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October 2017
9/11 Day of Service  |  Service Site Spotlight  |  Know Your VISTAs
9/11 Day of Service & Remembrance
Each September, Families in Transition VISTA members participate in a service project for 9/11 Day of Service & Remembrance. This year's team joined forces with Granite United Way for their Day of Caring event on September 6, 2017. Twenty four members gathered at Canterbury Shaker Village, a nonprofit that preserves the heritage of the Canterbury Shakers in Canterbury, NH, to help with various projects including sprucing up the place and organizing artifacts. They also had the opportunity to go on a tour of the village, learn about the history, and pick some fresh fruits!

Site Spotlight: UpReach Therapeutic Equestrian Center

Jess Hughes
Community Outreach Coordinator VISTA
UpReach Therapeutic Equestrian Center

UpReach is a nonprofit organization dedicated to inspiring hope, fostering independence and improving the physical, emotional, and psychological well-being of individuals with and without disabilities by partnering with the power of the horse. Through providing high quality equine assisted learning programs, UpReach strives towards excellence in its field. With the help of equine partners, they are dedicated to enhancing quality of life for those we serve, by providing challenge, promoting independence, and celebrating success. Founded in 1992 by Edie Loeb-Tomasko with two riders and a borrowed horse, UpReach sits on 96 beautiful acres in rural Goffstown, NH. They have grown to serve approximately 125-150 individuals in varied programming annually, with the help of 16 equine partners, 8 staff, and over 300 volunteers!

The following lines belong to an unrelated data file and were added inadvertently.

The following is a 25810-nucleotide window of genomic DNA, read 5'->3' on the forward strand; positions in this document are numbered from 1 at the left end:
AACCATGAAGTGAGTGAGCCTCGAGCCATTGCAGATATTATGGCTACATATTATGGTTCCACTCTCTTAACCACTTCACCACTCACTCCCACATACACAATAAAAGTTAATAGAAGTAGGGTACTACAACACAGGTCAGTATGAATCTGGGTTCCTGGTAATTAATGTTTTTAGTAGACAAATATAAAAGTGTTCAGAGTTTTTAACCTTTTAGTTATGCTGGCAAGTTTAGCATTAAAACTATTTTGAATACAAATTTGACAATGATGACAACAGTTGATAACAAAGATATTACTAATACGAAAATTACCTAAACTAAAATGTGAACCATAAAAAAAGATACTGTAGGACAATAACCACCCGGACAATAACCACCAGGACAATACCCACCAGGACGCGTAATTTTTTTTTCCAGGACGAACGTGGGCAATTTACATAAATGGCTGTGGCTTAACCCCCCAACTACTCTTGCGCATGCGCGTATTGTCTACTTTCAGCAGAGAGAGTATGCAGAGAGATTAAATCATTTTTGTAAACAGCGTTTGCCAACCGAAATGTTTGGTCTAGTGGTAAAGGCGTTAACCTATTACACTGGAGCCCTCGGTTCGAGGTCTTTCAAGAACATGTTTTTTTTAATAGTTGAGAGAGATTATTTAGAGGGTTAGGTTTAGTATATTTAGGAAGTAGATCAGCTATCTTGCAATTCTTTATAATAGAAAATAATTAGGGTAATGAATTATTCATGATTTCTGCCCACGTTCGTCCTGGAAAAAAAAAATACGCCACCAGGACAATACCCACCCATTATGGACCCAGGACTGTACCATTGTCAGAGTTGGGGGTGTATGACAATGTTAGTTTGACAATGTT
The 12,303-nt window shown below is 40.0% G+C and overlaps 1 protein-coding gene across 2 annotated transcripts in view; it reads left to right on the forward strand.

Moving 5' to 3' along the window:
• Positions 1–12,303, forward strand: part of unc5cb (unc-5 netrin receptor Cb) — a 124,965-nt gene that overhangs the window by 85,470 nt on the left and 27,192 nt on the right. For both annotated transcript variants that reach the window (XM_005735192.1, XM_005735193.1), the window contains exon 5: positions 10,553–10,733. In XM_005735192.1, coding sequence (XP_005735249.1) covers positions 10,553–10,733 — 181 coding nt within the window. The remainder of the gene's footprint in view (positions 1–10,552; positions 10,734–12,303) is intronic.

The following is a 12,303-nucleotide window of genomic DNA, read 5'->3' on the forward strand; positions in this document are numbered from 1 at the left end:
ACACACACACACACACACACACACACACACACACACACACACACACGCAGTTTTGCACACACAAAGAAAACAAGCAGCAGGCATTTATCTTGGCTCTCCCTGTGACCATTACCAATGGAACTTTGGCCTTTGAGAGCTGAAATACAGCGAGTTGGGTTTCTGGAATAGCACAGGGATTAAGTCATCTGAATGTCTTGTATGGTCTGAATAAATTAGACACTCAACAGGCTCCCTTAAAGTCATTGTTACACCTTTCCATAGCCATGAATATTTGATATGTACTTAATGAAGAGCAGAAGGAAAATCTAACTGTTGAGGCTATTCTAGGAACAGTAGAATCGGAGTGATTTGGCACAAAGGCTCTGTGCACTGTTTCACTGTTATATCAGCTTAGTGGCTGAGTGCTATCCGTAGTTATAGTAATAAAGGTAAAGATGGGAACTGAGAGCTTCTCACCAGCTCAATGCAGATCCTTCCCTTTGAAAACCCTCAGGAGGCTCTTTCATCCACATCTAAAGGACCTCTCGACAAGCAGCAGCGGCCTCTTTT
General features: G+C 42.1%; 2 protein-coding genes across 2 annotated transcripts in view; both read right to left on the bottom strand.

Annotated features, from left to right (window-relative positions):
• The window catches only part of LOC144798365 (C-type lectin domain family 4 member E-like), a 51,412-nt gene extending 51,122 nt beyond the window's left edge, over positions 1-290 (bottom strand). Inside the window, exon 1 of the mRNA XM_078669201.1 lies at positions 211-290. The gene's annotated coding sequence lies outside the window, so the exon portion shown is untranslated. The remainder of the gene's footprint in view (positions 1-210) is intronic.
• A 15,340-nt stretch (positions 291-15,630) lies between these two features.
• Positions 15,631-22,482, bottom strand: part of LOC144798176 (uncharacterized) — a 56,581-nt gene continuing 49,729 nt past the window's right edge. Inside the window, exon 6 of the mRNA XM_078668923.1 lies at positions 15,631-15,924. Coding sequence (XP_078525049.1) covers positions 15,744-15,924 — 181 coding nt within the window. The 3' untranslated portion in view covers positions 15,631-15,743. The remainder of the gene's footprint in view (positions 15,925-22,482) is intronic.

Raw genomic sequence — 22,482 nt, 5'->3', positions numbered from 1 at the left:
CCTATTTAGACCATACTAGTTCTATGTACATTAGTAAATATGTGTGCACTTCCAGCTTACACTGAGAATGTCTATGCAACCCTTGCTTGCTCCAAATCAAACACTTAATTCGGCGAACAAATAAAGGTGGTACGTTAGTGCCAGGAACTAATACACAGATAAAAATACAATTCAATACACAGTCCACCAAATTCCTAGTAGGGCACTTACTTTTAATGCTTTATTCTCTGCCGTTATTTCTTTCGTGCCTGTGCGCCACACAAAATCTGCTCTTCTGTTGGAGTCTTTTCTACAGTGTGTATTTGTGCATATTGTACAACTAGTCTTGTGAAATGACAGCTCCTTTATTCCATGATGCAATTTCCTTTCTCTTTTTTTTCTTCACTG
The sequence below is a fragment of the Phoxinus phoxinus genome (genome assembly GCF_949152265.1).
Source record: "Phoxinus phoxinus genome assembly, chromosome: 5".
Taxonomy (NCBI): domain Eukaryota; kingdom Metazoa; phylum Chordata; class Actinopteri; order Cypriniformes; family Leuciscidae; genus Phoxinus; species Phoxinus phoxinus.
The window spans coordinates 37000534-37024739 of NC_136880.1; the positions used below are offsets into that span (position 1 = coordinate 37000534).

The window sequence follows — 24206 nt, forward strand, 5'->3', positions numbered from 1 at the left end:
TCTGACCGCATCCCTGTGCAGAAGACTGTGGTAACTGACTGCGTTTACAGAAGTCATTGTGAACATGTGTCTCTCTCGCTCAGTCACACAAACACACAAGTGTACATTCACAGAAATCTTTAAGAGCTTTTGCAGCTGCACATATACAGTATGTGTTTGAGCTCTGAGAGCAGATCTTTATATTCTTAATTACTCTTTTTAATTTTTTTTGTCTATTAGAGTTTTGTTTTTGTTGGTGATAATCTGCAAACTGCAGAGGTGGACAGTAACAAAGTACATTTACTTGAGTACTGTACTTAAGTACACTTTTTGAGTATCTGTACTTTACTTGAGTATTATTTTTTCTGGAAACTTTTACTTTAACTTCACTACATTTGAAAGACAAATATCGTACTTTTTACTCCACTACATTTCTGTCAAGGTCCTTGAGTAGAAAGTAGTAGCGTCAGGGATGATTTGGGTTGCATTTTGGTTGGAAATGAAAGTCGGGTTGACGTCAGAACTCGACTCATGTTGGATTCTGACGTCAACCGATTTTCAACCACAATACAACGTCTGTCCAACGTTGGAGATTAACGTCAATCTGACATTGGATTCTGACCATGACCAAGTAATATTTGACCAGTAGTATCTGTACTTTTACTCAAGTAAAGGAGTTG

Jess joined UpReach’s team at the beginning of May as the first Community Outreach Coordinator VISTA. Her duties range from managing volunteers, organizing fundraisers, representing the center at community events or college fairs, and working with the Special Programs Director on unique events. Jess is originally from New England, but has spent the last 8 years traveling around the world; an activity she hopes to return to soon! Jess currently enjoys exploring New Hampshire, and all the wonderful nature-themed activities it has to offer!

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Know Your VISTAs!
Molly Thibault
Research Assistant VISTA
NH Juvenile Court Diversion Network

Where did you go to college/what did you major in?
I attended Mount Holyoke College in South Hadley, MA, where I majored in English and completed a certificate in Culture, Health & Science.

Why did you choose to become a VISTA or serve at your host site?
I became a VISTA because I thought it would be a great opportunity to positively impact my community using the skills and knowledge I already have, while also gaining professional experience. I chose to serve as a Research Assistant with the New Hampshire Juvenile Court Diversion Network specifically because I wanted my work to be related to both public health as well as social justice.

How do you feel that the work you are doing has impacted the community you are serving in?
My work with the New Hampshire Juvenile Court Diversion Network will give Diversion Programs around the state a new perspective on how they deliver substance use education for youth participating in Court Diversion. By communicating with and getting feedback from these programs through a variety of interviews and surveys, we’ll hopefully be able to identify the most effective methods of educating youth on the negative effects of substance use. This should help decrease the number of youth using substances and the number of youth recidivating with substance-related offenses.